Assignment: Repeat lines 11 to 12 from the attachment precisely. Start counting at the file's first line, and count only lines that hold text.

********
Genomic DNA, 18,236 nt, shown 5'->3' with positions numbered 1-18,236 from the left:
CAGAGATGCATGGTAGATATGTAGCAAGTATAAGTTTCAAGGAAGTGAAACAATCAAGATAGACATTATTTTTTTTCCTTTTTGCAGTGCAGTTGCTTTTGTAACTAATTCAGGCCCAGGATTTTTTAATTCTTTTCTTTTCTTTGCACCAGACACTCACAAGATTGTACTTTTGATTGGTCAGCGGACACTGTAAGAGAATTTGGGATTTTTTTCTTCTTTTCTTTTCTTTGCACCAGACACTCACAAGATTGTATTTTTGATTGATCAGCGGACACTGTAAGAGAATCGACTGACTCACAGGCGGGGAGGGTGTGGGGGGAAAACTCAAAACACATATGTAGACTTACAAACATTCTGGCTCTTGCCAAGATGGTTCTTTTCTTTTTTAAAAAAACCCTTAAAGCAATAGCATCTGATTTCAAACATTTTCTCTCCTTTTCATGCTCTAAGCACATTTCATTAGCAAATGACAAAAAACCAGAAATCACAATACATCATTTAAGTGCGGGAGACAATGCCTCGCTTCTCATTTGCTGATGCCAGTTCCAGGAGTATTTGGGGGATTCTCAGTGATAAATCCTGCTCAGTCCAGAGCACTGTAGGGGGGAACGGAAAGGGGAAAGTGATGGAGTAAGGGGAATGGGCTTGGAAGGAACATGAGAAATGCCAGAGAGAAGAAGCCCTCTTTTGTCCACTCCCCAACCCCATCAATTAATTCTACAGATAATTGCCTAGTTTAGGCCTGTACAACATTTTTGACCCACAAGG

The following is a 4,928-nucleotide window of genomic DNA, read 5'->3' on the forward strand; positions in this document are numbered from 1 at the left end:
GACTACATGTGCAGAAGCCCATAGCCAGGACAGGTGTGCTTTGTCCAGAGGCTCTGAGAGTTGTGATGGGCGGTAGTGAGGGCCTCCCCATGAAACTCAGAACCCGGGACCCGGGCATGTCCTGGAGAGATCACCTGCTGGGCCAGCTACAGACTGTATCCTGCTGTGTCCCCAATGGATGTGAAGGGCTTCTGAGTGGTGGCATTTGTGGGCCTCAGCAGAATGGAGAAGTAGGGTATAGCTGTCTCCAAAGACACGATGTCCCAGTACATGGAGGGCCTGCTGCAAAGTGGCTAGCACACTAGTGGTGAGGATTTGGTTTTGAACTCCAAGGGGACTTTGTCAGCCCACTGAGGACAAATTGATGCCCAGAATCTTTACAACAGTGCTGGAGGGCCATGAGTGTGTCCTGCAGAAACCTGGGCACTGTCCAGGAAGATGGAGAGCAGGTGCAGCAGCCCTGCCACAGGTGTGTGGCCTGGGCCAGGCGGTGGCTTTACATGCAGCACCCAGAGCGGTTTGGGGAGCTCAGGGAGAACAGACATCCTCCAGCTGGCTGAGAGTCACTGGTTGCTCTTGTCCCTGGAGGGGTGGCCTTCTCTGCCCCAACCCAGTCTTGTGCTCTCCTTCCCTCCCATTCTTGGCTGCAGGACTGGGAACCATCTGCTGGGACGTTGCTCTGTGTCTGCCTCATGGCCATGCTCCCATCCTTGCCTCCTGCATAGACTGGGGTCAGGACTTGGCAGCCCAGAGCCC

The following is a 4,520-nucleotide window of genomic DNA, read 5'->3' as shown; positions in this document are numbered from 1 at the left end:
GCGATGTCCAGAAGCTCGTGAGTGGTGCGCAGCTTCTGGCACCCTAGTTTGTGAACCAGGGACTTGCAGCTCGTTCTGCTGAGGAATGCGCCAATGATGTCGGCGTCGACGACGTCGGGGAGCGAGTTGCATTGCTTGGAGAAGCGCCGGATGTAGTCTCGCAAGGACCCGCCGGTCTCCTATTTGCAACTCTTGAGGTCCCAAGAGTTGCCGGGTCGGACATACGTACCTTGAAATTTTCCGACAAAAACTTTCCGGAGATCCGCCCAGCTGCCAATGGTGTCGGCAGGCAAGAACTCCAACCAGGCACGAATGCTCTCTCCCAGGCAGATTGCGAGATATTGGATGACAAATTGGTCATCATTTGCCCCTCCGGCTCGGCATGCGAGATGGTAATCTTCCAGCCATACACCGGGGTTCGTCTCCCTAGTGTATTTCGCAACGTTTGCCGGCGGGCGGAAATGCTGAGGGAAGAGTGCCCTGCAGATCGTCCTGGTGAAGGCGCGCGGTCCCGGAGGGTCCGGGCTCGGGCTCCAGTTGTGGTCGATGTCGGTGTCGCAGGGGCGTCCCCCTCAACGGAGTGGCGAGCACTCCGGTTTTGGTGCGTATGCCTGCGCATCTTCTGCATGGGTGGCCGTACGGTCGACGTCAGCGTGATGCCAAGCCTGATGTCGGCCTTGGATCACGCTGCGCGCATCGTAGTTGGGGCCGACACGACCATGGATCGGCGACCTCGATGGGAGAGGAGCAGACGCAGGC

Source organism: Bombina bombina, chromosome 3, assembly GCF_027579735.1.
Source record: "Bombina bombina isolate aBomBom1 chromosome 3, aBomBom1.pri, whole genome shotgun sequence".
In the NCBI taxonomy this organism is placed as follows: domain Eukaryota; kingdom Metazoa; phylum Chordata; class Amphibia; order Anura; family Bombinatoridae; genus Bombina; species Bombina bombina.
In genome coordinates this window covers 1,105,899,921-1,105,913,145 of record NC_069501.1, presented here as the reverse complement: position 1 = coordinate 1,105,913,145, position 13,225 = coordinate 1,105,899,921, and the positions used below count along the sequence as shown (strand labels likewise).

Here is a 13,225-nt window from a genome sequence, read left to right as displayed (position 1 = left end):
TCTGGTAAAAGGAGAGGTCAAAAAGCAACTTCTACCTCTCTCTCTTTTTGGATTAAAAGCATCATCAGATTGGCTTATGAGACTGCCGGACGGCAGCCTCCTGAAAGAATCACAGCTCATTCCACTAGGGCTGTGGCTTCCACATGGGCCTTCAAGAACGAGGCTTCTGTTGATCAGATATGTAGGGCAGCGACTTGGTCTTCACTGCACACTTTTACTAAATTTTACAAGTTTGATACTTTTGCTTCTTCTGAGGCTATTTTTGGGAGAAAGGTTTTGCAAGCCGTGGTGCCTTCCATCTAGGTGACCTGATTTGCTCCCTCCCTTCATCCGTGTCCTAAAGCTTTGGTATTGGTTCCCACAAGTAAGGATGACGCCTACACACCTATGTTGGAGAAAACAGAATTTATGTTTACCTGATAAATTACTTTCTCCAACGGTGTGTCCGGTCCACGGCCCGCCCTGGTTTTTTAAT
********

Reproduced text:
Here is a 13,225-nt window from a genome sequence, read left to right as displayed (position 1 = left end):
TCTGGTAAAAGGAGAGGTCAAAAAGCAACTTCTACCTCTCTCTCTTTTTGGATTAAAAGCATCATCAGATTGGCTTATGAGACTGCCGGACGGCAGCCTCCTGAAAGAATCACAGCTCATTCCACTAGGGCTGTGGCTTCCACATGGGCCTTCAAGAACGAGGCTTCTGTTGATCAGATATGTAGGGCAGCGACTTGGTCTTCACTGCACACTTTTACTAAATTTTACAAGTTTGATACTTTTGCTTCTTCTGAGGCTATTTTTGGGAGAAAGGTTTTGCAAGCCGTGGTGCCTTCCATCTAGGTGACCTGATTTGCTCCCTCCCTTCATCCGTGTCCTAAAGCTTTGGTATTGGTTCCCACAAGTAAGGATGACGCCTACACACCTATGTTGGAGAAAACAGAATTTATGTTTACCTGATAAATTACTTTCTCCAACGGTGTGTCCGGTCCACGGCCCGCCCTGGTTTTTTAAT